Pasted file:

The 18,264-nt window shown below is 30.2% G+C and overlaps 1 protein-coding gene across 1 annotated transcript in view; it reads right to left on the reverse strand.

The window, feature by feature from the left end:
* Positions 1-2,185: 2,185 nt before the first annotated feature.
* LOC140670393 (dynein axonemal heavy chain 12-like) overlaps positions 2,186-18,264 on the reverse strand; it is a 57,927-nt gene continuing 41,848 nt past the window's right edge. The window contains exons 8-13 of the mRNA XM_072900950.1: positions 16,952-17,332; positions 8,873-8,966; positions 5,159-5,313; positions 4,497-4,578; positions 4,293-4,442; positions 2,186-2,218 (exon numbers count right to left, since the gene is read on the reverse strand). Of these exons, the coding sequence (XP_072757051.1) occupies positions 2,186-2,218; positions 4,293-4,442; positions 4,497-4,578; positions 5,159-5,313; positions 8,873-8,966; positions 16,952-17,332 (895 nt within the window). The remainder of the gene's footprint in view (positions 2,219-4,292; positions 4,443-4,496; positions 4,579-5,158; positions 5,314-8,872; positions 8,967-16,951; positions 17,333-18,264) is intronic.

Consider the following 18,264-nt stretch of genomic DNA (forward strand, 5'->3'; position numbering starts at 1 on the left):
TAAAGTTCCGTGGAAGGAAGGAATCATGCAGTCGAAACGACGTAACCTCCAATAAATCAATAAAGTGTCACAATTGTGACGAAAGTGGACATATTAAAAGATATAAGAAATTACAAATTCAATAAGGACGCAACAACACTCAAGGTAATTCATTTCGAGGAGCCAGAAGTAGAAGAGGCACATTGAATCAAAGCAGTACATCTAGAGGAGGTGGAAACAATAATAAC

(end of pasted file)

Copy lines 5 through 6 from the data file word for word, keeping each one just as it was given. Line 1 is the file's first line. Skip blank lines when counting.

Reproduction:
Consider the following 18,264-nt stretch of genomic DNA (forward strand, 5'->3'; position numbering starts at 1 on the left):
TAAAGTTCCGTGGAAGGAAGGAATCATGCAGTCGAAACGACGTAACCTCCAATAAATCAATAAAGTGTCACAATTGTGACGAAAGTGGACATATTAAAAGATATAAGAAATTACAAATTCAATAAGGACGCAACAACACTCAAGGTAATTCATTTCGAGGAGCCAGAAGTAGAAGAGGCACATTGAATCAAAGCAGTACATCTAGAGGAGGTGGAAACAATAATAAC